Under section 41(2) of the Act (The threshold conditions), in giving or varying a Part IV permission or imposing or varying any requirement, the FSA must ensure that the firm concerned will satisfy, and continue to satisfy, the threshold conditions in relation to all of the regulated activities for which it has or will have permission.
If, however, the applicant for permission is an incoming firm seeking top-up permission, or variation of top-up permission, under Part IV of the Act (Permission to carry on regulated activities), then under paragraphs 6 and 7 of Schedule 6 to the Act, the FSA will have regard only to satisfaction of threshold conditions 1, 3, 4 and 5, as relevant to the regulated activities for which the applicant has, or will have, Part IV permission.
If, among other things, a firm is failing to satisfy any of the threshold conditions, or is likely to fail to do so, section 45 of the Act (Variation etc. on the FSA's own initiative) states that the FSA may exercise its own-initiative power. Use of the FSA's own-initiative power is explained in SUP 7 (Individual requirements), ENF 3 (Variation of Part IV permission on the FSA's own initiative) and ENF 5 (Cancellation of Part IV permission on the FSA's own initiative and withdrawal of authorisation).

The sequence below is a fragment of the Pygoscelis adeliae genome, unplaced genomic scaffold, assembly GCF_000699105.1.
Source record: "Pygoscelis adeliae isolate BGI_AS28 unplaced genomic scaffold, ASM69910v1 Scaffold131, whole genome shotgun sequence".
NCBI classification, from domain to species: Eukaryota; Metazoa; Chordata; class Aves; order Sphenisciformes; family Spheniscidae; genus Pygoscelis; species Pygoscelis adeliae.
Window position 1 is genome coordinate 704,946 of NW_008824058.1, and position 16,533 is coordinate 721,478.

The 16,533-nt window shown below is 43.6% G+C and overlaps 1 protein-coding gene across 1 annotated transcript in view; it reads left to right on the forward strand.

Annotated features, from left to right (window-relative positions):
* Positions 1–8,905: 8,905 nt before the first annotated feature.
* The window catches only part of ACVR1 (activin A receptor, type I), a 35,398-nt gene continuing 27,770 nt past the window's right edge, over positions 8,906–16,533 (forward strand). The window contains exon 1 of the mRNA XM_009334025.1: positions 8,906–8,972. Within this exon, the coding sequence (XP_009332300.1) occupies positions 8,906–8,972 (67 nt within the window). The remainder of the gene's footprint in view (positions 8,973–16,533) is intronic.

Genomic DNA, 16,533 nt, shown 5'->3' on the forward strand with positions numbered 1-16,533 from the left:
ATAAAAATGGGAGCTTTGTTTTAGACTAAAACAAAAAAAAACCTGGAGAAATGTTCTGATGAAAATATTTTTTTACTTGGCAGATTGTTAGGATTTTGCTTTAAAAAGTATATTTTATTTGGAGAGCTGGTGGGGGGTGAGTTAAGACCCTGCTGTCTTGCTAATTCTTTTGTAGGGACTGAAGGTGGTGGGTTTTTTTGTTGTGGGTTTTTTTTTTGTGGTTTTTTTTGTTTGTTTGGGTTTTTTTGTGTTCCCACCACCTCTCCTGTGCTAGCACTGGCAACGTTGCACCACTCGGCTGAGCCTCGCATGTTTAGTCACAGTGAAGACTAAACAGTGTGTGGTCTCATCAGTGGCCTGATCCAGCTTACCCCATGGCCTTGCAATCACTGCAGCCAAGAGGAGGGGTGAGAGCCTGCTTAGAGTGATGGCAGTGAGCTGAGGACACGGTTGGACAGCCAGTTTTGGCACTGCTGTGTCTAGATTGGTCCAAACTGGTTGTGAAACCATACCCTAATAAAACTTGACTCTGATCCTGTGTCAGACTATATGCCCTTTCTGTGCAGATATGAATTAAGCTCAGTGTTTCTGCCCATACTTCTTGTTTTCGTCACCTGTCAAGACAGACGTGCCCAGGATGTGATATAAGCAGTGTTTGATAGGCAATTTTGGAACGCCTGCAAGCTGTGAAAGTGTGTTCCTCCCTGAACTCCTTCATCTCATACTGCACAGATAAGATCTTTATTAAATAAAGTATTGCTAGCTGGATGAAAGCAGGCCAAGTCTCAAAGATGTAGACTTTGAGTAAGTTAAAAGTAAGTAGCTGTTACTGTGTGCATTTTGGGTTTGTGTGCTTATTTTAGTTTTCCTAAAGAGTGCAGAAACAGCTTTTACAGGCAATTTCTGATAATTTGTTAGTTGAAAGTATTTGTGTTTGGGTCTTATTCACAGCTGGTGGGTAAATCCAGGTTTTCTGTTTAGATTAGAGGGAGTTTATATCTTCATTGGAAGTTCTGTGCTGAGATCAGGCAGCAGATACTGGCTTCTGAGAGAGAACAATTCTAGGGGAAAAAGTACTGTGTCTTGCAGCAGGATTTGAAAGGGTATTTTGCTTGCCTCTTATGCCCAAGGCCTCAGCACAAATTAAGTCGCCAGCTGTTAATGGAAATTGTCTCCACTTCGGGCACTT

If, when exercising its own-initiative power under section 45(1) of the Act, the FSA varies a firm's permission, or imposes or varies a requirement, then, under section 41(1) of the Act, the FSA must ensure that the firm concerned will satisfy, and continue to satisfy, the threshold conditions in relation to all of the regulated activities for which it has or will have permission. However, section 41(2) of the Act states that the duty imposed by section 41(1) of the Act does not prevent the FSA taking such steps as it considers necessary in relation to a particular firm in order to secure its regulatory objective of consumer protection.
The FSA can also exercise its own-initiative power under section 45 of the Act in relation to the top-up permission of an incoming firm. But this is only on the grounds that the incoming firm is failing, or likely to fail, to satisfy threshold conditions 1, 3, 4 or 5 in relation to that permission.
Under section 186(3) of the Act (Objection to acquisition of control), in deciding whether the approval requirements for a proposed acquisition or increase of control are satisfied, the FSA must have regard, in relation to the control that the acquirer:
has over the firm; or
to its general duty to ensure that the firm will continue to satisfy the threshold conditions.
The FSA must also have regard to the threshold conditions in imposing any conditions on its approval of an acquisition or increase of control (section 185(2) of the Act (Conditions attached to approval)). See SUP 11.7.3 G (Acquisition or increase of control: procedures).